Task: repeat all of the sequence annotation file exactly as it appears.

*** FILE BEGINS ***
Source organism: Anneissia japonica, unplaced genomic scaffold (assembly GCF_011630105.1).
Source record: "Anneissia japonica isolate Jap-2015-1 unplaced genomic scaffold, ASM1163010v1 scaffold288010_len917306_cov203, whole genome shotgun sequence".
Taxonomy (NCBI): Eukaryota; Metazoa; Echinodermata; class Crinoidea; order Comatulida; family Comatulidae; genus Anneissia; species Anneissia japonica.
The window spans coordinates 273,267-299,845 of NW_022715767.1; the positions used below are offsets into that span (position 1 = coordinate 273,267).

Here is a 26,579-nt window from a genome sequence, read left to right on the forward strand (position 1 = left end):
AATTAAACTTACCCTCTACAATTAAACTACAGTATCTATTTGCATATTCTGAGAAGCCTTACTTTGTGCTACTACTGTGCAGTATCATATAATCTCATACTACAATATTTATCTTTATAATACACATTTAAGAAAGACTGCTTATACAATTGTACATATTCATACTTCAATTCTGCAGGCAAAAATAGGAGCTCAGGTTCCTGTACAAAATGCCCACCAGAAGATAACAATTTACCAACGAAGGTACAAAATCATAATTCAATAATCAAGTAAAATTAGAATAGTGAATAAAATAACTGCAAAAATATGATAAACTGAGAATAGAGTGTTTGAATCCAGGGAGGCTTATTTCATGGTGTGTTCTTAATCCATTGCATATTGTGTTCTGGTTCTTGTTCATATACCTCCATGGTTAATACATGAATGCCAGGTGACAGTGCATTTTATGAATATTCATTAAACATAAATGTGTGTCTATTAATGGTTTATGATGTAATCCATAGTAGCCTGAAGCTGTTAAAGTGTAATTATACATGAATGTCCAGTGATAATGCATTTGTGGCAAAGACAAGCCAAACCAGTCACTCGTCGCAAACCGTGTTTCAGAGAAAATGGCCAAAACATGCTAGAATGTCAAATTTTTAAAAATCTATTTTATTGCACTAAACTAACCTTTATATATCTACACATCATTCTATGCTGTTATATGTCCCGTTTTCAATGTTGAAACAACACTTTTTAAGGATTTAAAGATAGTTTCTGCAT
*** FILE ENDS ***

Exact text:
Source organism: Anneissia japonica, unplaced genomic scaffold (assembly GCF_011630105.1).
Source record: "Anneissia japonica isolate Jap-2015-1 unplaced genomic scaffold, ASM1163010v1 scaffold288010_len917306_cov203, whole genome shotgun sequence".
Taxonomy (NCBI): Eukaryota; Metazoa; Echinodermata; class Crinoidea; order Comatulida; family Comatulidae; genus Anneissia; species Anneissia japonica.
The window spans coordinates 273,267-299,845 of NW_022715767.1; the positions used below are offsets into that span (position 1 = coordinate 273,267).

Here is a 26,579-nt window from a genome sequence, read left to right on the forward strand (position 1 = left end):
AATTAAACTTACCCTCTACAATTAAACTACAGTATCTATTTGCATATTCTGAGAAGCCTTACTTTGTGCTACTACTGTGCAGTATCATATAATCTCATACTACAATATTTATCTTTATAATACACATTTAAGAAAGACTGCTTATACAATTGTACATATTCATACTTCAATTCTGCAGGCAAAAATAGGAGCTCAGGTTCCTGTACAAAATGCCCACCAGAAGATAACAATTTACCAACGAAGGTACAAAATCATAATTCAATAATCAAGTAAAATTAGAATAGTGAATAAAATAACTGCAAAAATATGATAAACTGAGAATAGAGTGTTTGAATCCAGGGAGGCTTATTTCATGGTGTGTTCTTAATCCATTGCATATTGTGTTCTGGTTCTTGTTCATATACCTCCATGGTTAATACATGAATGCCAGGTGACAGTGCATTTTATGAATATTCATTAAACATAAATGTGTGTCTATTAATGGTTTATGATGTAATCCATAGTAGCCTGAAGCTGTTAAAGTGTAATTATACATGAATGTCCAGTGATAATGCATTTGTGGCAAAGACAAGCCAAACCAGTCACTCGTCGCAAACCGTGTTTCAGAGAAAATGGCCAAAACATGCTAGAATGTCAAATTTTTAAAAATCTATTTTATTGCACTAAACTAACCTTTATATATCTACACATCATTCTATGCTGTTATATGTCCCGTTTTCAATGTTGAAACAACACTTTTTAAGGATTTAAAGATAGTTTCTGCAT